Although society generally frowns on children (outside the military) being trained to kill other people, the raw deal this young terminal patient has been dealt in life seems to justify an exception to the rule. And besides, the target Gerald has chosen to eliminate—Philippe de Sade—couldn’t be more deserving. In one African safari, De Sade shot and killed species including elephants, hippos, buffaloes, lions, cheetahs, leopards, giraffes, zebras, hartebeest, impalas, pigs, the not-so-formidable 30-pound steenbok and even a mother ostrich on her nest. No wait, that was Teddy Roosevelt, musing in his autobiographical, African Game Trails. But this De Sade guy is a pretty murderous a-hole too…
(This has been another installment in EtBG’s “Headlines We’d Like to See.”)


Hunting by any other name is still hunting

Photo Copyright Jim Robertson

Photo Copyright Jim Robertson

By Gordon Douglas Special to the Arizona Daily Star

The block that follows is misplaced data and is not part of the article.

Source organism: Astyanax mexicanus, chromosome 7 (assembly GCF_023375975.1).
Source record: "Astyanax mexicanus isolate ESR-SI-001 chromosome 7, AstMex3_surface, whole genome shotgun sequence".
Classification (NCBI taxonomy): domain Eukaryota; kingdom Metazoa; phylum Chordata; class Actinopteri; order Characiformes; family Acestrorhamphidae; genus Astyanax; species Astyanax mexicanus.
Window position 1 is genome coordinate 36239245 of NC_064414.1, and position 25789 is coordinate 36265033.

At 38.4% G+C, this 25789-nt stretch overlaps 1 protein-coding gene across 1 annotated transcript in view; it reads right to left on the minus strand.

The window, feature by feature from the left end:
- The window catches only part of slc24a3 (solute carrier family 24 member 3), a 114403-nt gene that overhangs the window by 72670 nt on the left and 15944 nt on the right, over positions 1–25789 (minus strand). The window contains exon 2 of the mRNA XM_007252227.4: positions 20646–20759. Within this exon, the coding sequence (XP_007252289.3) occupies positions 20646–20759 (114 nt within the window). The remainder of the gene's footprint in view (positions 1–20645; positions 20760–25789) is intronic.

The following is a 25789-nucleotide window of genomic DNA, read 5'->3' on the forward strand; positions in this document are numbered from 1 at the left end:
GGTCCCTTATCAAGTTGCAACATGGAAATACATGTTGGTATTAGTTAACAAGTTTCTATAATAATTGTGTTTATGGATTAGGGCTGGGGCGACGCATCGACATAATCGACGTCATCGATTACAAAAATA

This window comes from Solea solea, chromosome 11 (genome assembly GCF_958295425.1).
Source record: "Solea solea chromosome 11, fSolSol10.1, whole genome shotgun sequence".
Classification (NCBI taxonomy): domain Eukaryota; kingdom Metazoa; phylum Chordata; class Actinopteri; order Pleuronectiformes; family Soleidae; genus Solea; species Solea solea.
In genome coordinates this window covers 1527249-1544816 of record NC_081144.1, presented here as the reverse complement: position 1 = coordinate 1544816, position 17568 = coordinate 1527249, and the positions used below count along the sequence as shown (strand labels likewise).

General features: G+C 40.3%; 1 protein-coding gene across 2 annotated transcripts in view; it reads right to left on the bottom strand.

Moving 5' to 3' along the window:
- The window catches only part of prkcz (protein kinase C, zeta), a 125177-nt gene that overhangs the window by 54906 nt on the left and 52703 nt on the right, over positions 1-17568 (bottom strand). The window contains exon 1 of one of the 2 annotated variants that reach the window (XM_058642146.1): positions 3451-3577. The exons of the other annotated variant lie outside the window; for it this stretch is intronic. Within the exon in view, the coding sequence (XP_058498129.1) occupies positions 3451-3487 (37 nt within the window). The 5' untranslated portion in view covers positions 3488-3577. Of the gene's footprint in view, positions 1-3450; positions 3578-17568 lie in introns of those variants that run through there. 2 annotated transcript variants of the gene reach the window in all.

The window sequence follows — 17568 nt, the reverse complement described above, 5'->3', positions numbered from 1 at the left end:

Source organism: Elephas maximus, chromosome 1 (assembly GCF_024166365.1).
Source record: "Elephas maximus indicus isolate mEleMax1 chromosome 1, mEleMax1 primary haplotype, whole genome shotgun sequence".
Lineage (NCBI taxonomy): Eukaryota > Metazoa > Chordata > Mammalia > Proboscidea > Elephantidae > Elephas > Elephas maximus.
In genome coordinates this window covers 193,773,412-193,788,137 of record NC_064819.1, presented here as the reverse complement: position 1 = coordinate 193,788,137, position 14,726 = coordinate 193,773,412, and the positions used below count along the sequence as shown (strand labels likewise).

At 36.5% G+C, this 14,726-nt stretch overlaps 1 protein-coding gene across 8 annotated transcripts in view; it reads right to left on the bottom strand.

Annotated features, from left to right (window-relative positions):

It’s hard not to chuckle at how hard some people have to work to not say something. A great example is Gerry Perry’s Dec. 23 guest opinion, “Hunting benefits Arizona.”

He extols the virtues of “harvesting nature’s surplus” and “reconnecting with nature’s ecosystems in a meaningful way.” You’d almost think he was talking about catching apples falling from a tree or hiking a wilderness. What he’s desperately avoiding are the words shooting, killing, wounding or suffering. That “meaningful connection” he’s talking about is going into an ecosystem, finding an animal and killing it.

Even the use of the word hunting is basically a way to avoid describing the actual intent of the activity. Photographers, naturalists and those who enjoy observing wildlife all “hunt” for wild animals. What sets “hunters” apart is killing the animals once they find them.